Subaru Outback Hitch Install

As a previous post mentioned, I got a new 2012 Subaru Outback recently, and since then, I have decided to put a trailer hitch on it, so I can pull a small trailer with my motorcycle on it.

I did a lot of browsing around on subaruoutback.org, looking at photos of other people’s hitch installs, specifically looking for things like how far below the bumper does it hang, and how far out from the rear of the bumper does it come. For me, neither was particularly desirable. I like the aesthetics of my car, and didn’t want some big hitch sticking out the back.

I ended up finding a hitch, which from what I can tell sits the closest to the bumper, and doesn’t stick out at all. It’s the Torklift EcoHitch Stealth for the Subaru Outback of 2010 or newer, and a 2″ receiver. Here’s a link: Torklift

It’s not the cheapest model around, but it fits my requirements best, and in my experience Torklift makes good products.

Anyway, in summary, I ordered one, and it arrived today. The weather forecast said the weekend wasn’t going to be fun, so I decided I’d put it on now. I took a whole bunch of photos, so I’ll go through the install steps, noting where I differed from the provided instructions, and provide some pictures for visual aides.

1. Unpack Hitch

The hitch doesn’t come in a box, it comes wrapped in some cardboard and a crapton of plastic wrap. It’ll take a few minutes to get off.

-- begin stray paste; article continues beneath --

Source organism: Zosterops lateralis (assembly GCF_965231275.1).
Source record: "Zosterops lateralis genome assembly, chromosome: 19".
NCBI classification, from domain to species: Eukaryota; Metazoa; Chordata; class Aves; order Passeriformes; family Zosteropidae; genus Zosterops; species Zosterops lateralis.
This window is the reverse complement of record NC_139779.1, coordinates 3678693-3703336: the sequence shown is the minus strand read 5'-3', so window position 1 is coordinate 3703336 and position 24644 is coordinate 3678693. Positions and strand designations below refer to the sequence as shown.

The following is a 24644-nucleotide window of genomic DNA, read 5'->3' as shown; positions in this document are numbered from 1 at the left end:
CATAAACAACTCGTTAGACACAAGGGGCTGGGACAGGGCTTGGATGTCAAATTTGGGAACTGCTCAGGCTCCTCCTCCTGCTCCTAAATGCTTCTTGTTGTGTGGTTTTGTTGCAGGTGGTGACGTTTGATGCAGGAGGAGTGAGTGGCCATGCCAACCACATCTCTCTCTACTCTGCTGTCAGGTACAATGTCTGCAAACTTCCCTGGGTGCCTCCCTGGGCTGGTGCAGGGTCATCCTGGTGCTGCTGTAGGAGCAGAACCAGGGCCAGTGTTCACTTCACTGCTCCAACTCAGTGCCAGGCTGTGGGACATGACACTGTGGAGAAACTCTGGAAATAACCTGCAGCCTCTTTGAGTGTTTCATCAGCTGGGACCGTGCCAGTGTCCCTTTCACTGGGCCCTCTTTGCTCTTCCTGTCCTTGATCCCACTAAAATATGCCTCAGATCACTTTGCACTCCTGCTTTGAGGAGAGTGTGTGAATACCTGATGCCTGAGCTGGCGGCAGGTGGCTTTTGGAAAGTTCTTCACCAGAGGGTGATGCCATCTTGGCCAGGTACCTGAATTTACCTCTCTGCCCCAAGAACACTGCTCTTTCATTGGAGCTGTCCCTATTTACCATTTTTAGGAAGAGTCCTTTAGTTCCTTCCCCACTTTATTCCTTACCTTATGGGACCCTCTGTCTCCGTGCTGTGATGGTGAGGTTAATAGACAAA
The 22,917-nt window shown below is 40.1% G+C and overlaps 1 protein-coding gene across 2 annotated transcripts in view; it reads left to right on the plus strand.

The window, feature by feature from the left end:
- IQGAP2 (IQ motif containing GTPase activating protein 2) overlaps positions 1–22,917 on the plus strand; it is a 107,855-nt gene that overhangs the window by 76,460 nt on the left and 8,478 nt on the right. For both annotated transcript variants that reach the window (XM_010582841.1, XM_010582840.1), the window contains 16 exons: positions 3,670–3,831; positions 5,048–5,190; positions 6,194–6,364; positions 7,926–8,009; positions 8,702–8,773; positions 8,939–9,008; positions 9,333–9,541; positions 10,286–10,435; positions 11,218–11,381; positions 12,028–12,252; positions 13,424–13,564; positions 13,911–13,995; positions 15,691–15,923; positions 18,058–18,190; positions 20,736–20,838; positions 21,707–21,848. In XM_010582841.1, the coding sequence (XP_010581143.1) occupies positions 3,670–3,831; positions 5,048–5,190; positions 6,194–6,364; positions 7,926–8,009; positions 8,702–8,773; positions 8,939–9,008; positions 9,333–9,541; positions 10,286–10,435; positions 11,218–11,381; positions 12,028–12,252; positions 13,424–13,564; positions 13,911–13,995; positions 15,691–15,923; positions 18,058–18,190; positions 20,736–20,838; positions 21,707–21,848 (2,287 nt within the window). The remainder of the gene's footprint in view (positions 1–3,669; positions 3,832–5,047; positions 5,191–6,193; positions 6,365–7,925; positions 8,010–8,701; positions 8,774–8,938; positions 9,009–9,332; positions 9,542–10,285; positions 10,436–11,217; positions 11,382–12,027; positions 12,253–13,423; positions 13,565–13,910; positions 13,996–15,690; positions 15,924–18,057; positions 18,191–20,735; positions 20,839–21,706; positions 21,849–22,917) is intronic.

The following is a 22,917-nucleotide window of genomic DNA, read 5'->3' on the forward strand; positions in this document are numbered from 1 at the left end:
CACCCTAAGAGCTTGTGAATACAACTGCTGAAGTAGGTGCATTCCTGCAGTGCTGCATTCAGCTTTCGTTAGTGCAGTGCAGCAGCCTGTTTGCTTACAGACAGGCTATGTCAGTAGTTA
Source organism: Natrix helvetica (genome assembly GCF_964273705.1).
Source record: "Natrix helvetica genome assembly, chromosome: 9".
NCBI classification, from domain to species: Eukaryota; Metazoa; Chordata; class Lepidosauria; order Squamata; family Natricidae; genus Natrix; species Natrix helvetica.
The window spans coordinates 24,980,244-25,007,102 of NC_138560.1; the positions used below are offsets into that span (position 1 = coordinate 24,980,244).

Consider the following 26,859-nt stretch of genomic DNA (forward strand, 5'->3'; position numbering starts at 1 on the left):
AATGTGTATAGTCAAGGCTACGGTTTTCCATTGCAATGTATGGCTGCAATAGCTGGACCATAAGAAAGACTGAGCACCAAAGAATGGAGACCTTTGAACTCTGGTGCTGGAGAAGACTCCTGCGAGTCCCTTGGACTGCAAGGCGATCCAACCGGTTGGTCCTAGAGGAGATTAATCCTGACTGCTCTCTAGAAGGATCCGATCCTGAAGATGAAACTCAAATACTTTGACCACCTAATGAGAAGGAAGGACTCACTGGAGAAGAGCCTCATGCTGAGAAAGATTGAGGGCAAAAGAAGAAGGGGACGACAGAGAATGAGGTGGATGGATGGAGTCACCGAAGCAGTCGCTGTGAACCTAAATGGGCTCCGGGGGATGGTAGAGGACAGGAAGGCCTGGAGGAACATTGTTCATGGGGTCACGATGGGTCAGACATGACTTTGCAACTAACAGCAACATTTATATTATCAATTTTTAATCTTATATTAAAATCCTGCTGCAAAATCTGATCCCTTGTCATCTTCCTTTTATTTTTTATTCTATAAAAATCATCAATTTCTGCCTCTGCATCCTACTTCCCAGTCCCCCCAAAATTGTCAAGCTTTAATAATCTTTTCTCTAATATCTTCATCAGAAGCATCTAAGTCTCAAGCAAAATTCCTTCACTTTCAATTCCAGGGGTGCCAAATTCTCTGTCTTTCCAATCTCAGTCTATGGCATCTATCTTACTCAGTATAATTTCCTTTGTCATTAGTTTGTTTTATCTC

2. Lower The Exhaust

This portion is pretty much as explained in the Torklift instructions. In summary, there’s three rubber hangers along the exhaust pipe near the rear of the vehicle. Two right by the muffler can, and one up a little farther near the axle. My car is pretty new, so these haven’t gotten too grimy, so they were easy to get off. If your car is older, it’s been recommended to use something like WD-40 to loosen them up.

Also, don’t drop it all the way to the ground. The tailpipe shouldn’t flex that far. I used a jackstand to hold the tailpipe up since I didn’t need the jackstands for the car as it has lots of ground clearance.

3. Remove the Bumper Fascia

This step isn’t actually in the Torklift instructions, but IS in the instructions for the Subaru hitch. Removing the bumper fascia and the bumper rail gets you access to the ends of the frame rails, which 1. makes it much easier to get the bolts in to actually mount the hitch, 2. solves a problem we’ll run into later, 3. Makes it so we don’t have to tear apart all the floor of the trunk. In this case we’re trading pulling off the bumper for pulling out the trunk stuff, and gaining easier access and a problem fix. I HIGHLY RECOMMEND THIS METHOD.

Here’s the link to the Subaru instructions which tell you how to remove the fascia. Subaru

4. Remove the Bumper Rail

Same deal as step 3. Just getting access to the end rails. This involves pulling off eight 14mm nuts. Then the rail comes off.

5. Place the Mounting Bolts

The included hardware packet comes with a bolt fishing wire, and after pulling out a few rubber plugs from the bottom of the frame rails, simply fish the plates, lock washers, and bolts through the holes. One of the holes on the Driver’s side is blocked by a piece of heat shielding. I undid the four small bolts holding on the heat shield, cut out about a 2″x2″ square where the hole is with tin snips, and reattached the heat shield before putting that mounting bolt in.

6. Hang the Hitch

This part would be easier with a friend, but was entirely doable by myself. The hitch is just rather heavy and unwieldy. Anyway, hold it up, and being careful not to push the bolts back up into the rails, just thread the nuts on to hang the hitch. Don’t worry about tightening them yet.